Food bank use and users: the impact of covid-19 and public policy responses
This research will build upon our research with Hamilton Food Share (HFS) data that was funded by an SSHRC Partnership Engage Grant awarded in 2019. Prior to that research, Canadian analyses relied on surveys with small samples and self-selection bias. Furthermore, none of these surveys were able to identify the impact of any public policies. Policy analysis requires the use of longitudinal surveys or administrative data. Statistics Canada data usually do not identify food bank users.
The HFS longitudinal administrative data address the above problems. The HFS system collects data on all food bank clients, visit dates and locations. Hence, it is a 100% longitudinal sample of all clients and their households at all of the major foodbanks in Hamilton. The information collected includes the age, gender, marital, employment, immigration, and disability status of all household members who use the foodbank along with household income and expenses. HFS data from March 2014 through 2018 have been stored and analyzed at McMaster in the Secure Empirical Analysis Lab (SEAL) that provides a safe environment for hosting confidential information. Initial analyses with the 2014-2018, the first such analyses with foodbank data in Canada, have already provided many useful insights into who uses food banks and how often. The arrival of COVID‑19 has greatly altered the landscape in which food banks and other social programs must operate. There may have been many important changes for food banks compared to the 2014-2018 period. Hence, the HFS staff, board and major supporters believe that there is an urgent need to acquire and analyze HFS data that covers this pandemic and the policy responses that nave been initiated by government and not-for-profits.
The objectives of this SSHRC Grant Application are the following: (1) Acquisition and cleaning of HFS data from 2019 through 2021. Linking of the 2019-2021 HFS data with the 2014-2018 HFS data currently in SEAL and with information on the total low-income population in Hamilton from the 2016 and 2021 Canadian Censuses. (2) Analysis of the socioeconomic characteristics of food bank users and their placement within the poverty spectrum over a seven-year period. Particular emphasis will be placed upon the impact on food bank households of both COVID‑19 and the policy responses to COVID-19. (3) Promotion and facilitation of access to HFS data among interested researchers and (4) Initiation of discussions with other foodbank networks in Canada about incorporating their data into SEAL.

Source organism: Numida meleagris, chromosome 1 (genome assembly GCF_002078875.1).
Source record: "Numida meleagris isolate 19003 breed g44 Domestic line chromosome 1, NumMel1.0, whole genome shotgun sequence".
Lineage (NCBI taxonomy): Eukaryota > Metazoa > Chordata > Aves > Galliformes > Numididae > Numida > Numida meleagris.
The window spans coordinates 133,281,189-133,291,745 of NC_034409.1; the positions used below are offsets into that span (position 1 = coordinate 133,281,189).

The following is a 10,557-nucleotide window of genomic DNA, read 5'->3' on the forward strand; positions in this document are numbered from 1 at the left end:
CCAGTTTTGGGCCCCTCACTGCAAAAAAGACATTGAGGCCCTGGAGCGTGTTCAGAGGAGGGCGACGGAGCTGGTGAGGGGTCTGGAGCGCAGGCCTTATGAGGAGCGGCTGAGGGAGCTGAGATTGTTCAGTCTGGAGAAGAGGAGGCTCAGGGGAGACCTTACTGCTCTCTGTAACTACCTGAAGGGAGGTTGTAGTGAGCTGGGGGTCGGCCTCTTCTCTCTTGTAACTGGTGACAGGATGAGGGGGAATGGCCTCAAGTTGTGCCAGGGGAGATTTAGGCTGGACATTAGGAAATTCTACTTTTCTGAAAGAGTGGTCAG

HFS and McMaster have established a very effective working relationship. HFS staff have commented on and vetted all documents which have been and will be produced by the SEAL staff. Meetings will soon commence to plan the news conference for the summer/fall of 2021 to publicize our initial set of findings based on the 2014-2018. HFS is participating in this next project in several areas: (1) Provision of 2019-2021 data to SEAL which entails data consolidation and download, encryption and transfer to SEAL. (2) HFS and McMaster will continue to meet at least quarterly to discuss progress of the project and new research ideas. (3) HFS will assist in the preparation of papers of various length and detail, slides, charts and graphs, etc. HFS will also take the lead in informing the broader community (funders, journalists, policy analysts, social service organizations, bureaucrats and politicians) about our findings. (4) HFS will play a key role in contacting foodbank networks in other cities to see about acquisition of data from foodbanks other than Hamilton for a databank at SEAL.